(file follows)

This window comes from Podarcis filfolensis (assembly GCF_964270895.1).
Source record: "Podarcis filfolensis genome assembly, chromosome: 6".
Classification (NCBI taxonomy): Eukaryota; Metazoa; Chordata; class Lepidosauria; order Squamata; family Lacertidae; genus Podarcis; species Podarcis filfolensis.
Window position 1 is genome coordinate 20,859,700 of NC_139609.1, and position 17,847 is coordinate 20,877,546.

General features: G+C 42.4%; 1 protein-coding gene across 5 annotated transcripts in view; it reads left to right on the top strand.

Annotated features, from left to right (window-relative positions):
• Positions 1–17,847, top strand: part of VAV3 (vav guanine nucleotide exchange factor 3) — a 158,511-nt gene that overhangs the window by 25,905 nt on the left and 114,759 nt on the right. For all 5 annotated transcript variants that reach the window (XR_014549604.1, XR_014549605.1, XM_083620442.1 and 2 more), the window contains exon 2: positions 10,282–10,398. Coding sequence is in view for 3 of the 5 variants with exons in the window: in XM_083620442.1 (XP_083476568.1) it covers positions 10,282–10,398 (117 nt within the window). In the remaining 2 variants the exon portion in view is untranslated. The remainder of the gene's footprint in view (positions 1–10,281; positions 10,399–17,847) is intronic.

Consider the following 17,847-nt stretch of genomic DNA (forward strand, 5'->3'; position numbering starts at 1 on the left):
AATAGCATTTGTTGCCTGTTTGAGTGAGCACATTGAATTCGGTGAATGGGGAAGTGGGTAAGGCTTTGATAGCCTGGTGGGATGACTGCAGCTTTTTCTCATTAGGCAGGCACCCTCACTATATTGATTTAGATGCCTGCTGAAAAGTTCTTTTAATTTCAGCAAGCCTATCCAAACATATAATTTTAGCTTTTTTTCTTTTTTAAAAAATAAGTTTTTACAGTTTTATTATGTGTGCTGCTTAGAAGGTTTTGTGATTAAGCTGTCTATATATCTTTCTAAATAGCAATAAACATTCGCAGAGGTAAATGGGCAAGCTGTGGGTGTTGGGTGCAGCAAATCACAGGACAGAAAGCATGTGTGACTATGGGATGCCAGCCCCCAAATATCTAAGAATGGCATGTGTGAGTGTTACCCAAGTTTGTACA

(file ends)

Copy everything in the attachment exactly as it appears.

This window comes from Podarcis filfolensis (assembly GCF_964270895.1).
Source record: "Podarcis filfolensis genome assembly, chromosome: 6".
Classification (NCBI taxonomy): Eukaryota; Metazoa; Chordata; class Lepidosauria; order Squamata; family Lacertidae; genus Podarcis; species Podarcis filfolensis.
Window position 1 is genome coordinate 20,859,700 of NC_139609.1, and position 17,847 is coordinate 20,877,546.

General features: G+C 42.4%; 1 protein-coding gene across 5 annotated transcripts in view; it reads left to right on the top strand.

Annotated features, from left to right (window-relative positions):
• Positions 1–17,847, top strand: part of VAV3 (vav guanine nucleotide exchange factor 3) — a 158,511-nt gene that overhangs the window by 25,905 nt on the left and 114,759 nt on the right. For all 5 annotated transcript variants that reach the window (XR_014549604.1, XR_014549605.1, XM_083620442.1 and 2 more), the window contains exon 2: positions 10,282–10,398. Coding sequence is in view for 3 of the 5 variants with exons in the window: in XM_083620442.1 (XP_083476568.1) it covers positions 10,282–10,398 (117 nt within the window). In the remaining 2 variants the exon portion in view is untranslated. The remainder of the gene's footprint in view (positions 1–10,281; positions 10,399–17,847) is intronic.

Consider the following 17,847-nt stretch of genomic DNA (forward strand, 5'->3'; position numbering starts at 1 on the left):
AATAGCATTTGTTGCCTGTTTGAGTGAGCACATTGAATTCGGTGAATGGGGAAGTGGGTAAGGCTTTGATAGCCTGGTGGGATGACTGCAGCTTTTTCTCATTAGGCAGGCACCCTCACTATATTGATTTAGATGCCTGCTGAAAAGTTCTTTTAATTTCAGCAAGCCTATCCAAACATATAATTTTAGCTTTTTTTCTTTTTTAAAAAATAAGTTTTTACAGTTTTATTATGTGTGCTGCTTAGAAGGTTTTGTGATTAAGCTGTCTATATATCTTTCTAAATAGCAATAAACATTCGCAGAGGTAAATGGGCAAGCTGTGGGTGTTGGGTGCAGCAAATCACAGGACAGAAAGCATGTGTGACTATGGGATGCCAGCCCCCAAATATCTAAGAATGGCATGTGTGAGTGTTACCCAAGTTTGTACA